The Whole Truth
 
Series: Stan Laurel Distribution: Pathé  Director: Ralph Cedar Cinematography: ?
Production: D-22 Type: Silent short Producer: Hal Roach Editor: ?
Released: 04 November 1923 Length: 1-reel Titles: H.M. Walker

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A prosecutor instructs the audience of a courtroom to observe the tearful and slightly hysterical wife (Helen Gilmore) who is sitting in the witness box, and claims she is this way due to her husband, who shows up very infrequently.  For the defence (James Finlayson), he never did anything to be proud of - and was proud of it.  He sits there smirking and sipping a glass of water before being momentarily distracted.  He goes to take another sip of his drink but instead picks up a different glass containing something very different.
The downtrodden wife, still sobbing, tells the court that her husband had gone out for a cigar and had returned a month later.  She then adds that he must have gone to Havana.  The judge has heard enough and shares in the woman's annoyance when he rises from his chair and looks for the husband.  Behind a shield of several nosey, intrigued women in the court, the husband (Stan Laurel) emerges, straightening his tie and smiling.  The women love him.  He removes his hat, dusts it off with his handkerchief then struts casually up to the judge as the women are seated at the sound of the judge's gavel.  One of the women asks Stan to pose for a photograph along the way, to which he obliges.
Stan bows to the judge, and then extends his hand for his wife, who snubs it and walks off.  Stan sits in the vacant chair besides the judge and the numerous ladies in the courtroom give him a standing ovation.  Stan gets out of the chair and takes a bow to the all-female crowd.  The judge offers that there are two sides to every story and gives Stan the chance to tell his version.  As Stan talks the judge reminds him to remove his hat.  Stan keeps putting it back on his head until the judge bangs his gavel so hard that it causes Stan's hat to fall from his head.
Stan is consulted by his lawyer (Finlayson), who reminds him to stick to their pre-arranged story - and to not laugh.  Stan continues with his speech, about how he was advised to go squirrel hunting in New Jersey.  We cut away to a flashback of Stan standing in a small canoe on a lake.  He takes out a telescope and looks around, oblivious that his boat is being upended by a rhinoceros underneath it (yep, a rhinoceros in New Jersey).  Stan's native companion sees it and jumps off the boat and into the river, whilst Stan continues to look through his telescope.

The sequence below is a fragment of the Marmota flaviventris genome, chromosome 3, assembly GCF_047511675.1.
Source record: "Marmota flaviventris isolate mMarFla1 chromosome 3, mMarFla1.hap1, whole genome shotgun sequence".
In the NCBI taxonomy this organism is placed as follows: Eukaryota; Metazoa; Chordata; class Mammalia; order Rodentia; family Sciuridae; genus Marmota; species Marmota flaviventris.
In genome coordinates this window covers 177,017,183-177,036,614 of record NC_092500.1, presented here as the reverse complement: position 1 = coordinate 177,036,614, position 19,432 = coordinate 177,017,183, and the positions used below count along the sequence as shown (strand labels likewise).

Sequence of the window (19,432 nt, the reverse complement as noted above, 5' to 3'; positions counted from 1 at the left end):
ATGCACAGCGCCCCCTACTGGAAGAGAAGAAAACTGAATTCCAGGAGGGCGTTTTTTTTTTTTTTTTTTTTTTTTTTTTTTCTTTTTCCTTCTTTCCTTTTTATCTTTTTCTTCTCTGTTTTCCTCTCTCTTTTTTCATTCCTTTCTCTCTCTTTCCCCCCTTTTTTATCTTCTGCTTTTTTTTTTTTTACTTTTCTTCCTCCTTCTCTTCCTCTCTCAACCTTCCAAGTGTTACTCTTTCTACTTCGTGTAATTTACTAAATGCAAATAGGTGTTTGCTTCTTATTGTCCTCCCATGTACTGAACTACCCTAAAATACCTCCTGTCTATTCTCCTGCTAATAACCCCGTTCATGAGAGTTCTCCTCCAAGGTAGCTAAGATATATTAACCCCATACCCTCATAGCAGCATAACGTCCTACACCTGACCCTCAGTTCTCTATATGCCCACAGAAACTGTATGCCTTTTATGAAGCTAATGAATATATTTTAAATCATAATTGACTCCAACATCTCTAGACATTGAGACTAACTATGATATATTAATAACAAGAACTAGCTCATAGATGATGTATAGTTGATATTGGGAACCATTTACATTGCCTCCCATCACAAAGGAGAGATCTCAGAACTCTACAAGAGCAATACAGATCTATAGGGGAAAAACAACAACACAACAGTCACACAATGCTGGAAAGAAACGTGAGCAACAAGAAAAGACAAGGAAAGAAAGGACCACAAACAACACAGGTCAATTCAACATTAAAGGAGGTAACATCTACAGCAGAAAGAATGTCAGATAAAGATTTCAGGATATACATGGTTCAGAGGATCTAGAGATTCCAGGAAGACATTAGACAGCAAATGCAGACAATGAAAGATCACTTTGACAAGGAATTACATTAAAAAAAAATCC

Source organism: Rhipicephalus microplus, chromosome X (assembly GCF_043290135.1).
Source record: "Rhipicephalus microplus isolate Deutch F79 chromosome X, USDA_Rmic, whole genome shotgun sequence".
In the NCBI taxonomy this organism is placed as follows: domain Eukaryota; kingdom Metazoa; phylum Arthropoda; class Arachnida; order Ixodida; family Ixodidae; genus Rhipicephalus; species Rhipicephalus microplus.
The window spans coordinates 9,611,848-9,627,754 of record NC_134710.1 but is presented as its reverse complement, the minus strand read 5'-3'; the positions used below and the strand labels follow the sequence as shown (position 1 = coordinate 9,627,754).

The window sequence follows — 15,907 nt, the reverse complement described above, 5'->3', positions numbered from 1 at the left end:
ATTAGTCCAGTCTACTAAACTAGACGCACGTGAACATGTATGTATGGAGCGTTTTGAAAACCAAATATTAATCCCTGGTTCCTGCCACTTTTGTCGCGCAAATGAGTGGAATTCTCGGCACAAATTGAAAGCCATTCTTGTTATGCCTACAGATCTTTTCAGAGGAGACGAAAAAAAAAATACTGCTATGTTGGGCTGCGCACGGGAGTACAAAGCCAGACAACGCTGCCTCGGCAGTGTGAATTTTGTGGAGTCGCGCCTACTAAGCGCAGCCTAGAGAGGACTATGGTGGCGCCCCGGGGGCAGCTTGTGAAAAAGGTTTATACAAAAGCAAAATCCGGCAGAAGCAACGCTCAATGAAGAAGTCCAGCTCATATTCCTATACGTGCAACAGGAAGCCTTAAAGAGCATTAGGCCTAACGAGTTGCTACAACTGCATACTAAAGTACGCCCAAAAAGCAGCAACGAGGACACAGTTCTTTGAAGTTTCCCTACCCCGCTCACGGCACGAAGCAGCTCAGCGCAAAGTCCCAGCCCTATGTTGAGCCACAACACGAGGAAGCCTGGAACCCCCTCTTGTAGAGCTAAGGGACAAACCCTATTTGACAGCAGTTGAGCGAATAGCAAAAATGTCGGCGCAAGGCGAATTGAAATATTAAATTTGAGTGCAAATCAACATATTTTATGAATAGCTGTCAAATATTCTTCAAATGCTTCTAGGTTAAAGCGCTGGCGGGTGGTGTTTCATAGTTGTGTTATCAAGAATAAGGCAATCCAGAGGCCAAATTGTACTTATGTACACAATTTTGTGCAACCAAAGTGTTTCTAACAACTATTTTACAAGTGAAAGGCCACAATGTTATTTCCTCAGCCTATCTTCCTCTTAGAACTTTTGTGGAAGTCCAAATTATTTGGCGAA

A second boat on the river emerges through the overhanging tree branches and the three occupants fall out into the water when they see the creature, who has now taken to the land and thrown Stan and his boat onto the ground before disappearing into the undergrowth.  The snorting animal charges at Stan, who is armed with a rifle, but misses narrowly.  The native gets a second surprise when he sits on a hornet's nest and jumps around with stinging pain.  If that wasn't bad enough, the rhino makes another charge for Stan, misses, and knocks the native back into the undergrowth and into the hornet's nest again.
The lawyer (Finlayson) is one of the hunters who appears and crouches down on all fours to allow Stan to stand up on his back, and then on his shoulders.  The creature charges them from behind, spilling Finlayson to the floor, whilst Stan lands on the animal's back and goes for a brief ride.  Stan is then de-throned from the rhino's back and spins around on the floor.  He briefly attempts to get up but is knocked back down again.  The rhino gets a kick up the rear for doing so, hurting Stan's foot.
Back in the courtroom, Stan confesses to the judge that what he has just recollected is the entire truth.  The judge cannot decide what is true and what is fiction, but the wife makes her feelings on the matter known through a grimace and a clenched fist.





The female crowd cheers Stan's story and he gives them a bow, much to the judge's disapproving gavel.  The judge warns Stan that his court is going to hear the facts of the case and instructs the bailiff to administer a truth serum to Stan to make him tell the truth.  The wife approves of this idea as Stan seemingly takes the pill.